If there had been clouds in the sky, he would have wanted them to be cirrus clouds, because cirrus clouds look like blankets, and Ben thinks blankets are nice. But it was a bright blue sky hovering above Lake St. George Elementary that morning, sweater-weather unspooling into a bronzy-warm afternoon, the kind of day Ben Fain was excited to tell everyone about. The 10-year-old with Asperger syndrome is the weatherman for the school's morning news show. And it was his cue.
"Good morning, Wildcats! I am Ben with your seven-day weather forecast," the fifth-grade boy said into a microphone he held with both hands.
Ben has triggers. He can't eat a peanut butter and jelly sandwich because he can't handle the textures together. He can't make eye contact with most people, but he can stare straight into the camera; and so, in a way, he makes eye contact with everyone at Lake St. George. "Today will be sunny," he said, and then he told them about the highs and lows.
Ben used to have a lot of bad days. A few years ago, his school didn't have Autism Spectrum Disorder classrooms or much of an awareness of what ASD looked like. When he threw chairs and spit at his teachers and screamed and sobbed, they labeled him with a behavior disorder. They put him in a time-out room, what his grandmother describes as a dark closet. It was hard to imagine he'd ever be on camera, under the lights.
Ben always loved science. When he was 3, he could name all the planets, tell you about Saturn's atmosphere, Jupiter's rings, the dark spot on Neptune. Later, his focus turned to his own planet's weather patterns. He rescued a dog and named him Twister Vortex.
Meltdowns would send him under tables, where assistant principal Teri Statton would gently rub his hair until he was calm enough to come back out. Then he'd take walks with the school's behavior specialist, Corey Boyd, who would listen to Ben talk about storm fronts and how the weather moved.
Lake St. George, along with Pinellas and the other area districts, was learning about autism as more and more students were diagnosed. Since Ben was in kindergarten, the number of Pinellas students identified with ASD has more than doubled. This year, about 1,200 students in the school district received services for the disorder.
Statton, training to become a principal, did a needs-assessment of Lake St. George and found a hole where ASD understanding should be. The school started an autism awareness club, had staff do a book study on autism, offered trainings.
Districtwide, the number of ASD trainings available for teachers has doubled in two years, from 20 to 40. That will continue to build, said Lisa Grant, director of exceptional student education.
If you've met one child with ASD, you've met one child with ASD. Just like Ben loved the weather, another child fixated on books. When that boy behaved well, he was rewarded with extra library time. One day, when Ben was in the third grade and taking a walk with Boyd, the behavior specialist thought, "What if Ben did the weather?"
The school had a morning news show, and every Monday a student presented the week's forecast on-air. Ben was excited by the idea, but unsure. He asked Boyd to come with him into the little multimedia room next to a janitor's closet in the school library. He practiced off-camera. And though he spoke a bit quickly and a tad quietly, media specialist Joyce Hall remembers, he did a great job.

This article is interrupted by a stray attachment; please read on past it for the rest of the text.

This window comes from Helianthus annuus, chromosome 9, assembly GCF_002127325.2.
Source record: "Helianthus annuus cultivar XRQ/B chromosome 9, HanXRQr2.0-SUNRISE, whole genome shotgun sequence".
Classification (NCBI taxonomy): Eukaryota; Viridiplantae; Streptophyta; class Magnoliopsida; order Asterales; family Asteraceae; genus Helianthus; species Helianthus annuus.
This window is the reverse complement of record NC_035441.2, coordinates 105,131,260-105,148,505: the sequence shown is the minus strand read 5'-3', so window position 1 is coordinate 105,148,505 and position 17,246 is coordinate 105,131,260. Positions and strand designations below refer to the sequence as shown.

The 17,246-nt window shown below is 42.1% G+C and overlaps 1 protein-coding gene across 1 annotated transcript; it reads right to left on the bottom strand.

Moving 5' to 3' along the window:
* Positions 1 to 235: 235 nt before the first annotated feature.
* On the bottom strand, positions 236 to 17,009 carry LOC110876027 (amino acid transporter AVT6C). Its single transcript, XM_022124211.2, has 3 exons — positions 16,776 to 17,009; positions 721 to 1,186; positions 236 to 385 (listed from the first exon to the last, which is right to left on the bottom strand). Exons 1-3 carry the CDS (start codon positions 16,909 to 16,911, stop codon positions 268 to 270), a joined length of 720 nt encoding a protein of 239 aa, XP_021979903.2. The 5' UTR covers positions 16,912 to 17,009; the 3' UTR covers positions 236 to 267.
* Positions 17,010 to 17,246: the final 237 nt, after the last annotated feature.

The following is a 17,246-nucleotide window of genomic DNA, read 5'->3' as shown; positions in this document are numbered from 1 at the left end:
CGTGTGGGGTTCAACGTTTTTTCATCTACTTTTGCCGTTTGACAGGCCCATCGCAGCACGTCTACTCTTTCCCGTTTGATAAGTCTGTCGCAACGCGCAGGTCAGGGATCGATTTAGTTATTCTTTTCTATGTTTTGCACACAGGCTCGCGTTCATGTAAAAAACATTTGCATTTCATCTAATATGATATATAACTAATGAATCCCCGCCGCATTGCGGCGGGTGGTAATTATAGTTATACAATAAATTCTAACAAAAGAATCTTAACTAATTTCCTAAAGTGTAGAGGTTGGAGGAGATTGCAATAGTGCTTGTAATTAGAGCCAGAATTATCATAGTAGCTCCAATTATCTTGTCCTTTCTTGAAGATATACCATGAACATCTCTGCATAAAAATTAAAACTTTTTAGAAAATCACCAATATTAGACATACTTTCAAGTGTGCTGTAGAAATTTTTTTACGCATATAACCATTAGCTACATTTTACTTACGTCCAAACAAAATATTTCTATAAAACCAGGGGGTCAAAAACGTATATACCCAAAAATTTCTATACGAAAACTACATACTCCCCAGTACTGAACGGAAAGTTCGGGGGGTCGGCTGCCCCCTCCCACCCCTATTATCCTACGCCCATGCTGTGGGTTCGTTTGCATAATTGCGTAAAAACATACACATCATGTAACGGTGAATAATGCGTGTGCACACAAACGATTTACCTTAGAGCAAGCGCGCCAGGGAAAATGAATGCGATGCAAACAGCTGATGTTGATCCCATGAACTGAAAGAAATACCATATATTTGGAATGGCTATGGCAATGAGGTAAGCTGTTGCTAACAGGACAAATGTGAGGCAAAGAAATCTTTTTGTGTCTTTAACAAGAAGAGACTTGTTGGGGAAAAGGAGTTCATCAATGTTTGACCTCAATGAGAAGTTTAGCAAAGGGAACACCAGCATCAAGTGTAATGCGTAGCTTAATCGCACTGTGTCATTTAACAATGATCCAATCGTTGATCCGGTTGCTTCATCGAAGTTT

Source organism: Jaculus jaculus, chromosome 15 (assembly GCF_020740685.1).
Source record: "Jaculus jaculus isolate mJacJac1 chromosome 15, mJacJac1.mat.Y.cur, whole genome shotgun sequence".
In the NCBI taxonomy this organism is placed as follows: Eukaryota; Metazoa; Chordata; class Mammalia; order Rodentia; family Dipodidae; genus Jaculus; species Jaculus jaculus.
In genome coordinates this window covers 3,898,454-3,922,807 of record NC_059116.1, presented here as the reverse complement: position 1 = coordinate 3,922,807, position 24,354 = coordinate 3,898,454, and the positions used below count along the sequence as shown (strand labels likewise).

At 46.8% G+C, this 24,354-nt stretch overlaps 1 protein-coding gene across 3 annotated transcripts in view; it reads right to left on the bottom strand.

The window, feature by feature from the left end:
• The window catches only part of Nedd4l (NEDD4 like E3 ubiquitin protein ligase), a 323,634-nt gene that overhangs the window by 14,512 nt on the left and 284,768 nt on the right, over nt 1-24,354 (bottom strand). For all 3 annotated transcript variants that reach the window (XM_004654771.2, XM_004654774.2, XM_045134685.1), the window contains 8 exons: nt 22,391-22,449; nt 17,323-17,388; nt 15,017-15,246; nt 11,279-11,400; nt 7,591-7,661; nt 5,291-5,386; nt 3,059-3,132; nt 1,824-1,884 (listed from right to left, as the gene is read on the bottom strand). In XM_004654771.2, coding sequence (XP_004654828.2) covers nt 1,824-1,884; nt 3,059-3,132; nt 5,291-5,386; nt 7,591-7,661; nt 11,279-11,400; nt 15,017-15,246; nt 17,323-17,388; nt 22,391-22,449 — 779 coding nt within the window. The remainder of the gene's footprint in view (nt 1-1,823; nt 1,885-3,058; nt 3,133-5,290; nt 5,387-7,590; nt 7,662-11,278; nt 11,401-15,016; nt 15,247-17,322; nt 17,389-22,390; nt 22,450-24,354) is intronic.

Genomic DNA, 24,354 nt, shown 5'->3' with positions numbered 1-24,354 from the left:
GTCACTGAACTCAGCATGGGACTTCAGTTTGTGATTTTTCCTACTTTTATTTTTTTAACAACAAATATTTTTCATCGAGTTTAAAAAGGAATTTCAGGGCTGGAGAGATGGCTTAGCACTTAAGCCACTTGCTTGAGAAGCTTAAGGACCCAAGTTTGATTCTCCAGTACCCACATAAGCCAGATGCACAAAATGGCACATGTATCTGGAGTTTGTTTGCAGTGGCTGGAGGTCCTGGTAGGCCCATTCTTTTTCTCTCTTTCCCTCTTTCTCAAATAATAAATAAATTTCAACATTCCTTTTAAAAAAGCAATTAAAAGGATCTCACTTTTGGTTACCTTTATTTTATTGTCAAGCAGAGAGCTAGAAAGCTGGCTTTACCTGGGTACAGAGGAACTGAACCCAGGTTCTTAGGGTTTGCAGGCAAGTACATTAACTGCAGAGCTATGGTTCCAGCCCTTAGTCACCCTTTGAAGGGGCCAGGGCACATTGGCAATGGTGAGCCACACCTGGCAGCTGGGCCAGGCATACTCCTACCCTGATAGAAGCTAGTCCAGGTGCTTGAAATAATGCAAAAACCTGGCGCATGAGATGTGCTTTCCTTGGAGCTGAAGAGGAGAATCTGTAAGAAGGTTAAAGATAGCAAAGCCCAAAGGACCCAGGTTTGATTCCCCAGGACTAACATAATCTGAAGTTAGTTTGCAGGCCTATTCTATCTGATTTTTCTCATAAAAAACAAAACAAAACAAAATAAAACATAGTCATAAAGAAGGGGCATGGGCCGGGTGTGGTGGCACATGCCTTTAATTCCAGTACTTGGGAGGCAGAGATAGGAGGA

And so it became the carrot they dangled to get Ben out from under tables: If he had a meltdown-free week, he could do the weather forecast on Monday.
Certain smells, itchy textures can set Ben off. Loud noises are extra loud to him. He would start to get frantic. "The intensity of it was just so severe," Boyd says. "The light switch would go, and it was on."
"Keep this up and you can't do the broadcast," they'd tell him.
The weeks he couldn't, he'd be so disappointed. "He really had to work for it," says Michelle Maulsby, one of the school's ASD assistants. "You could see him, learning to contain himself."
Ben's aggression started to quiet itself. Last year, at Christmas, the ASD students gathered to watch Frozen. They were celebrating how far they had come, and saying goodbye to each other, knowing they wouldn't see each other during the holiday vacation. Maulsby starts to cry when she remembers Ben coming up to her. "And he just gave me the sweetest hug."
It has been more than a year since Ben had a meltdown in school. More than the weatherman, he now helps with the sound board, and fills in when one of the anchors is absent. "Now here's Ben with the weather," he'll say, only to run around the table and continue, "Good morning! I am Ben with the weather . . ."
He likes to make up songs, about the day, or the other students on the newscast, which he sings to himself before the show starts. Hall has caught him doing the Gangnam Style dance.
Last month, Pinellas named Ben an "Ability Achiever," an outstanding student with disabilities. Last year, his behavior coach, the one he hit and spit on and cursed at in kindergarten, nominated him as a star behavior student. He passed his FCAT exams, and he's on the honor roll.
Looking into the camera, Ben tells his classmates to keep their sweaters handy. He tells them that a cold front will make its way through the area Thursday night, bringing a chance of rain Thursday and Friday.
Ben likes nice days. He's a Florida kid. He does not like when it rains because he can't handle it if his shirt gets wet, the texture against his skin. But he doesn't begrudge the rain itself. When it pours he'll stand under the porch and look. He can spot a tornado. He is always looking out the window, smiling when he sees the cirrus clouds, the ones that stretch high and thin up in the sky, saying pleasant weather is on the way.
Contact Lisa Gartner at email@example.com. Follow @lisagartner.